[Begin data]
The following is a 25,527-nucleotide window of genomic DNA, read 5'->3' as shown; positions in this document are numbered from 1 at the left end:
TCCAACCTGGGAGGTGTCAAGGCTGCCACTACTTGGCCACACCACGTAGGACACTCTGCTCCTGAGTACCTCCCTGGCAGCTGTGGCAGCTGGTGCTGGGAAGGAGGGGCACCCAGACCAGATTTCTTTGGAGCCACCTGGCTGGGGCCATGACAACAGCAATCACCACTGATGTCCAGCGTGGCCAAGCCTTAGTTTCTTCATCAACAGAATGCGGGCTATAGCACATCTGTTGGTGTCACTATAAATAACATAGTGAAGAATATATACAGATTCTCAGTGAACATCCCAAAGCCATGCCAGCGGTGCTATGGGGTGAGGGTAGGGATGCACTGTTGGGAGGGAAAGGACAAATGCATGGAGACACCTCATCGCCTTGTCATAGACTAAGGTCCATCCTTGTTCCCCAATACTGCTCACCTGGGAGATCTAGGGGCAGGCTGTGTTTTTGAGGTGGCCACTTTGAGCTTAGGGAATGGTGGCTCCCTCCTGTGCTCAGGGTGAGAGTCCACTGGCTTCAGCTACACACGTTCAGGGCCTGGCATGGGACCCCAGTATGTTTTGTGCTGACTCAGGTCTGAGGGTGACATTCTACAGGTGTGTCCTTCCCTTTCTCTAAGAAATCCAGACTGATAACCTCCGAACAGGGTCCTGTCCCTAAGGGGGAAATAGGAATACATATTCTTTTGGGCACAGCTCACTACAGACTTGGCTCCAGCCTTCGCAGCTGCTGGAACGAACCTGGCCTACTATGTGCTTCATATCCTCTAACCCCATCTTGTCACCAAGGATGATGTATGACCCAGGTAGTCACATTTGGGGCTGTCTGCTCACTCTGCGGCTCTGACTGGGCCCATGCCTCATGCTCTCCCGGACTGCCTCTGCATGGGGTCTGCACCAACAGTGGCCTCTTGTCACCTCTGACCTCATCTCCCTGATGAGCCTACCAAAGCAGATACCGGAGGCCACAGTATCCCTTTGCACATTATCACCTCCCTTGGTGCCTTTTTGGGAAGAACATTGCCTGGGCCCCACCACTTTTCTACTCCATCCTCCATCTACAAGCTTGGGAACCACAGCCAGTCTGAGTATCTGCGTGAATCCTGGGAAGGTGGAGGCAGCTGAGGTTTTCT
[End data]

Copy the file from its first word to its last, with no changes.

The following is a 25,527-nucleotide window of genomic DNA, read 5'->3' as shown; positions in this document are numbered from 1 at the left end:
TCCAACCTGGGAGGTGTCAAGGCTGCCACTACTTGGCCACACCACGTAGGACACTCTGCTCCTGAGTACCTCCCTGGCAGCTGTGGCAGCTGGTGCTGGGAAGGAGGGGCACCCAGACCAGATTTCTTTGGAGCCACCTGGCTGGGGCCATGACAACAGCAATCACCACTGATGTCCAGCGTGGCCAAGCCTTAGTTTCTTCATCAACAGAATGCGGGCTATAGCACATCTGTTGGTGTCACTATAAATAACATAGTGAAGAATATATACAGATTCTCAGTGAACATCCCAAAGCCATGCCAGCGGTGCTATGGGGTGAGGGTAGGGATGCACTGTTGGGAGGGAAAGGACAAATGCATGGAGACACCTCATCGCCTTGTCATAGACTAAGGTCCATCCTTGTTCCCCAATACTGCTCACCTGGGAGATCTAGGGGCAGGCTGTGTTTTTGAGGTGGCCACTTTGAGCTTAGGGAATGGTGGCTCCCTCCTGTGCTCAGGGTGAGAGTCCACTGGCTTCAGCTACACACGTTCAGGGCCTGGCATGGGACCCCAGTATGTTTTGTGCTGACTCAGGTCTGAGGGTGACATTCTACAGGTGTGTCCTTCCCTTTCTCTAAGAAATCCAGACTGATAACCTCCGAACAGGGTCCTGTCCCTAAGGGGGAAATAGGAATACATATTCTTTTGGGCACAGCTCACTACAGACTTGGCTCCAGCCTTCGCAGCTGCTGGAACGAACCTGGCCTACTATGTGCTTCATATCCTCTAACCCCATCTTGTCACCAAGGATGATGTATGACCCAGGTAGTCACATTTGGGGCTGTCTGCTCACTCTGCGGCTCTGACTGGGCCCATGCCTCATGCTCTCCCGGACTGCCTCTGCATGGGGTCTGCACCAACAGTGGCCTCTTGTCACCTCTGACCTCATCTCCCTGATGAGCCTACCAAAGCAGATACCGGAGGCCACAGTATCCCTTTGCACATTATCACCTCCCTTGGTGCCTTTTTGGGAAGAACATTGCCTGGGCCCCACCACTTTTCTACTCCATCCTCCATCTACAAGCTTGGGAACCACAGCCAGTCTGAGTATCTGCGTGAATCCTGGGAAGGTGGAGGCAGCTGAGGTTTTCT